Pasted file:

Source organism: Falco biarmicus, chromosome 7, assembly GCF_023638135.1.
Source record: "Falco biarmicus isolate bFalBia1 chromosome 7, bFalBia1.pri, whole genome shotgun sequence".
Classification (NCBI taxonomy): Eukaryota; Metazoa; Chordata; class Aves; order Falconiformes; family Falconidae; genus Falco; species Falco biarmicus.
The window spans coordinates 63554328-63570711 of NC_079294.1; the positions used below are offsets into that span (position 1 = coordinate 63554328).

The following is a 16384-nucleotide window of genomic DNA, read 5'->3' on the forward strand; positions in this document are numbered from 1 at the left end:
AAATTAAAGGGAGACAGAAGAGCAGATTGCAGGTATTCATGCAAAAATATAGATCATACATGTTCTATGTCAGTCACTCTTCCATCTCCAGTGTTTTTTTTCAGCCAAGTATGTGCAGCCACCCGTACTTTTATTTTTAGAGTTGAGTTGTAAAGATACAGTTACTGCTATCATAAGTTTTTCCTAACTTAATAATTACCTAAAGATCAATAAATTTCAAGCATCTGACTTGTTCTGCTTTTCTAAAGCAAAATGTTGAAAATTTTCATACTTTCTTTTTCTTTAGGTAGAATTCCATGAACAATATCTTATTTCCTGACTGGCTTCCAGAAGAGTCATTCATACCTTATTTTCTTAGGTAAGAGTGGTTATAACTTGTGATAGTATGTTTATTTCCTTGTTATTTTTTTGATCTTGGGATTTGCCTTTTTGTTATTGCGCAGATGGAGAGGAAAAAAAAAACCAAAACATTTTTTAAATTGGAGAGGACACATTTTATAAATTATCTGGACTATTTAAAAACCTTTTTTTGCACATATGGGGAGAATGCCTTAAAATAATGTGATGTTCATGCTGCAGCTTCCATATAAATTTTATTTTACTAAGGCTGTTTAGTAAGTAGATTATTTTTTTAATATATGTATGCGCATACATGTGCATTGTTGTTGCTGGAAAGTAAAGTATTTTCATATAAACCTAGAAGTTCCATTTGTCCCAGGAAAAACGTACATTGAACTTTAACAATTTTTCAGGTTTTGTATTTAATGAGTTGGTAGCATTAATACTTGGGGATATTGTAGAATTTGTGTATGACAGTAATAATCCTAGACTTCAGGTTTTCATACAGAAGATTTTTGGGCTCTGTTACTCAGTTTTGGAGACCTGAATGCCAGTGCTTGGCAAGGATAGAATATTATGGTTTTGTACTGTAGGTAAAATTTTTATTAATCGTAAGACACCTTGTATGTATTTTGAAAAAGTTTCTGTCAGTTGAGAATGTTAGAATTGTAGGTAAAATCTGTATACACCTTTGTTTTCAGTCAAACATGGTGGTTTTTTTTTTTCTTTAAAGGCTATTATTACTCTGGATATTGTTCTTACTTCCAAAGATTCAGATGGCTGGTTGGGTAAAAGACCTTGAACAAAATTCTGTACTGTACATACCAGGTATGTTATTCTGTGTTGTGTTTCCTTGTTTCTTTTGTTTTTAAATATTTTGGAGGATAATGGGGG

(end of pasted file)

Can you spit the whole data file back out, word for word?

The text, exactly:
Source organism: Falco biarmicus, chromosome 7, assembly GCF_023638135.1.
Source record: "Falco biarmicus isolate bFalBia1 chromosome 7, bFalBia1.pri, whole genome shotgun sequence".
Classification (NCBI taxonomy): Eukaryota; Metazoa; Chordata; class Aves; order Falconiformes; family Falconidae; genus Falco; species Falco biarmicus.
The window spans coordinates 63554328-63570711 of NC_079294.1; the positions used below are offsets into that span (position 1 = coordinate 63554328).

The following is a 16384-nucleotide window of genomic DNA, read 5'->3' on the forward strand; positions in this document are numbered from 1 at the left end:
AAATTAAAGGGAGACAGAAGAGCAGATTGCAGGTATTCATGCAAAAATATAGATCATACATGTTCTATGTCAGTCACTCTTCCATCTCCAGTGTTTTTTTTCAGCCAAGTATGTGCAGCCACCCGTACTTTTATTTTTAGAGTTGAGTTGTAAAGATACAGTTACTGCTATCATAAGTTTTTCCTAACTTAATAATTACCTAAAGATCAATAAATTTCAAGCATCTGACTTGTTCTGCTTTTCTAAAGCAAAATGTTGAAAATTTTCATACTTTCTTTTTCTTTAGGTAGAATTCCATGAACAATATCTTATTTCCTGACTGGCTTCCAGAAGAGTCATTCATACCTTATTTTCTTAGGTAAGAGTGGTTATAACTTGTGATAGTATGTTTATTTCCTTGTTATTTTTTTGATCTTGGGATTTGCCTTTTTGTTATTGCGCAGATGGAGAGGAAAAAAAAAACCAAAACATTTTTTAAATTGGAGAGGACACATTTTATAAATTATCTGGACTATTTAAAAACCTTTTTTTGCACATATGGGGAGAATGCCTTAAAATAATGTGATGTTCATGCTGCAGCTTCCATATAAATTTTATTTTACTAAGGCTGTTTAGTAAGTAGATTATTTTTTTAATATATGTATGCGCATACATGTGCATTGTTGTTGCTGGAAAGTAAAGTATTTTCATATAAACCTAGAAGTTCCATTTGTCCCAGGAAAAACGTACATTGAACTTTAACAATTTTTCAGGTTTTGTATTTAATGAGTTGGTAGCATTAATACTTGGGGATATTGTAGAATTTGTGTATGACAGTAATAATCCTAGACTTCAGGTTTTCATACAGAAGATTTTTGGGCTCTGTTACTCAGTTTTGGAGACCTGAATGCCAGTGCTTGGCAAGGATAGAATATTATGGTTTTGTACTGTAGGTAAAATTTTTATTAATCGTAAGACACCTTGTATGTATTTTGAAAAAGTTTCTGTCAGTTGAGAATGTTAGAATTGTAGGTAAAATCTGTATACACCTTTGTTTTCAGTCAAACATGGTGGTTTTTTTTTTTCTTTAAAGGCTATTATTACTCTGGATATTGTTCTTACTTCCAAAGATTCAGATGGCTGGTTGGGTAAAAGACCTTGAACAAAATTCTGTACTGTACATACCAGGTATGTTATTCTGTGTTGTGTTTCCTTGTTTCTTTTGTTTTTAAATATTTTGGAGGATAATGGGGG